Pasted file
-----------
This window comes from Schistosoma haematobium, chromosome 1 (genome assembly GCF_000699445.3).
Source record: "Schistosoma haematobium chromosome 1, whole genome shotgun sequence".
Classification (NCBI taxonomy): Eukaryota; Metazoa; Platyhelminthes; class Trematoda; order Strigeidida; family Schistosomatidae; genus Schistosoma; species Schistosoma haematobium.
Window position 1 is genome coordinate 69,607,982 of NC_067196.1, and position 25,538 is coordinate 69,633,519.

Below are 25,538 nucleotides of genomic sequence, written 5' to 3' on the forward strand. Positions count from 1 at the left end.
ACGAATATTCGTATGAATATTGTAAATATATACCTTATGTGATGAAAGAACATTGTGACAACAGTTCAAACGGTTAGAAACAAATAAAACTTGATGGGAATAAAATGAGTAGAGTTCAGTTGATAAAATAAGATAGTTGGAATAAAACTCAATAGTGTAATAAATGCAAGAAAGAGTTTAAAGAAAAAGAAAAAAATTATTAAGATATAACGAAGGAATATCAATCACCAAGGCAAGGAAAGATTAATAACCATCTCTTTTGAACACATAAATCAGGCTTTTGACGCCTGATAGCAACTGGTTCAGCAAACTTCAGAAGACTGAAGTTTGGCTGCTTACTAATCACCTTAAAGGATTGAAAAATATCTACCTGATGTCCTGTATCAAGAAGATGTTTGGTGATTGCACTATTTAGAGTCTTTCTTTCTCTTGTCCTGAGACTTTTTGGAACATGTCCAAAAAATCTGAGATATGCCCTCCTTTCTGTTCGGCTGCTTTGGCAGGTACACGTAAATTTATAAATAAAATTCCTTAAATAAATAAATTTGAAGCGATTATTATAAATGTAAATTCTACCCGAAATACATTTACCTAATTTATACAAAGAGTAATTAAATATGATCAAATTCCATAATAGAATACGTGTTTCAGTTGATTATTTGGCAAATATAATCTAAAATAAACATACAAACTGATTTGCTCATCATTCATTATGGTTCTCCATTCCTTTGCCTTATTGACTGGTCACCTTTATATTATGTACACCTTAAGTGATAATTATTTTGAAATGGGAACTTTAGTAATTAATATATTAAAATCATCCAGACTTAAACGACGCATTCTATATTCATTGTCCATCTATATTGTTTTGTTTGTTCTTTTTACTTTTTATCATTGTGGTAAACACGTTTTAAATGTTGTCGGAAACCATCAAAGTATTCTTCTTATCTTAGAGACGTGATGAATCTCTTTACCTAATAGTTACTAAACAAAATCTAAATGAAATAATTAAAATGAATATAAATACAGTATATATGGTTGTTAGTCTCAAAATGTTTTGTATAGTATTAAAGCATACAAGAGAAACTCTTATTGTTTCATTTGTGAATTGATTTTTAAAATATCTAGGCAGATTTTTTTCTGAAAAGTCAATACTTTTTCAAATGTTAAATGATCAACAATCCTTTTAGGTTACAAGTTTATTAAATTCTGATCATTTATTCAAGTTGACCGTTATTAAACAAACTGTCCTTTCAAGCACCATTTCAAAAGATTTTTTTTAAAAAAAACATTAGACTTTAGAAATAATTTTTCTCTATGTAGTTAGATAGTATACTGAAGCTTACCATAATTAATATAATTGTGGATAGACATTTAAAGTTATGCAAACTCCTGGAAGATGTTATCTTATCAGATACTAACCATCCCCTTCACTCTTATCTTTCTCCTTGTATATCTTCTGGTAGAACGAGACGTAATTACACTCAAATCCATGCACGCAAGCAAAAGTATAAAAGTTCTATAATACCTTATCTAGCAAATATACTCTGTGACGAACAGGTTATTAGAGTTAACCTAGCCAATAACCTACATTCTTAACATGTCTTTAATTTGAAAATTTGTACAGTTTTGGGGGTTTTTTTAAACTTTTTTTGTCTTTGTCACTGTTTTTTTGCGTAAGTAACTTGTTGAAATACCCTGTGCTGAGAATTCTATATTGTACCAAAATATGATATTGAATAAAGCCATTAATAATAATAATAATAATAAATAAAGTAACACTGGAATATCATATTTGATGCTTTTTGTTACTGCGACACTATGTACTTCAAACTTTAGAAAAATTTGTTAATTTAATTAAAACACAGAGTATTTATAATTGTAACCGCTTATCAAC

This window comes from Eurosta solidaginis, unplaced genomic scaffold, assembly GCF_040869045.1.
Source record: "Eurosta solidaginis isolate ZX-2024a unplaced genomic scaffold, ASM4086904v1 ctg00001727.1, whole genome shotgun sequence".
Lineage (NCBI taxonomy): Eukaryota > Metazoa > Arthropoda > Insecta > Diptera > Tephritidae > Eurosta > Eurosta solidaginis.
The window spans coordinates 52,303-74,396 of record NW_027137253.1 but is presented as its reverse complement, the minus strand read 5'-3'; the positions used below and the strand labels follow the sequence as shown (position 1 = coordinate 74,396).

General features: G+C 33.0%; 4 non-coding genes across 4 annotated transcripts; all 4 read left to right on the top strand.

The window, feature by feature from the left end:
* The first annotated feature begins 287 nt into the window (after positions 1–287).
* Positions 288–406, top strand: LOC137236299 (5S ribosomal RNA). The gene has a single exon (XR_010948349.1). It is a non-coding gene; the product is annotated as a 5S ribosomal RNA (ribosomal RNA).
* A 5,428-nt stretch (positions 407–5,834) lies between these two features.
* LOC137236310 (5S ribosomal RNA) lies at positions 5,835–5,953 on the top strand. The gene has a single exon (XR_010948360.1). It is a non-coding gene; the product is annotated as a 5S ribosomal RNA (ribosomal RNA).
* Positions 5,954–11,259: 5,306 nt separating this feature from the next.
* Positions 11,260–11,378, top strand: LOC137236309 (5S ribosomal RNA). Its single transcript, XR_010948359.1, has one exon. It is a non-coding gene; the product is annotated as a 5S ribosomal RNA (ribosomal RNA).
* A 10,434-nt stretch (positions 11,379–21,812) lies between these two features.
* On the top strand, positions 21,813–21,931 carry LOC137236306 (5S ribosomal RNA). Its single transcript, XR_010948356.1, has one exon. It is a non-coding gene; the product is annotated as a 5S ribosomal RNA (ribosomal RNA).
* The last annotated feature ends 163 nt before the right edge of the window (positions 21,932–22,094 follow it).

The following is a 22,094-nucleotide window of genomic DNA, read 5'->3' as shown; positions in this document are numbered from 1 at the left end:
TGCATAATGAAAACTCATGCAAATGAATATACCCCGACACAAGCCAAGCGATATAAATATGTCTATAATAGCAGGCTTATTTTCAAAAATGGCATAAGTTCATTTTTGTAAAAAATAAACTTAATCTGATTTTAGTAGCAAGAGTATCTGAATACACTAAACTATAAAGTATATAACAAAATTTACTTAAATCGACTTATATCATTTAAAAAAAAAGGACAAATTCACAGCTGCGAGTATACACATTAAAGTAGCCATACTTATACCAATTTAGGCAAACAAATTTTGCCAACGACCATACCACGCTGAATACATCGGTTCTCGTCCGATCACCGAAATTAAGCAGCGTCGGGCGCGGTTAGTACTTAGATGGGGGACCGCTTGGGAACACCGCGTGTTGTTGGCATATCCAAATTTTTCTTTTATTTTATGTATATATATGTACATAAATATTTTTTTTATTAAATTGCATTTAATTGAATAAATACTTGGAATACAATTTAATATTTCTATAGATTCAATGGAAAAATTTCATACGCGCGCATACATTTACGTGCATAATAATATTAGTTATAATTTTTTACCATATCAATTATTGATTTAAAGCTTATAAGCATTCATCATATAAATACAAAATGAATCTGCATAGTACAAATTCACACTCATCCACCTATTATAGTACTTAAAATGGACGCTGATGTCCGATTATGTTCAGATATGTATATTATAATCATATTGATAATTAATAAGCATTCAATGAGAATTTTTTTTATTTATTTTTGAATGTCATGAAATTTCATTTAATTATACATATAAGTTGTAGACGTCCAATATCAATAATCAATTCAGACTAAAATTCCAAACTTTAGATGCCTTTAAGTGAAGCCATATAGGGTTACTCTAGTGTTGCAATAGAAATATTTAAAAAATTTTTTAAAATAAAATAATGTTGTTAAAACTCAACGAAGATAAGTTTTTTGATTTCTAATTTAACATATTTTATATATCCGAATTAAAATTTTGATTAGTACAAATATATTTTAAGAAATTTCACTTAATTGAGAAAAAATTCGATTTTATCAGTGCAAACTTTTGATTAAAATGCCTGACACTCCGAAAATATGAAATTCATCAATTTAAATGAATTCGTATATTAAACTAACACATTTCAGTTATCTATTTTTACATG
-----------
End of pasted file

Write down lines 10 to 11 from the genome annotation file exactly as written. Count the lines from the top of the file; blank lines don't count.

The window spans coordinates 52,303-74,396 of record NW_027137253.1 but is presented as its reverse complement, the minus strand read 5'-3'; the positions used below and the strand labels follow the sequence as shown (position 1 = coordinate 74,396).

General features: G+C 33.0%; 4 non-coding genes across 4 annotated transcripts; all 4 read left to right on the top strand.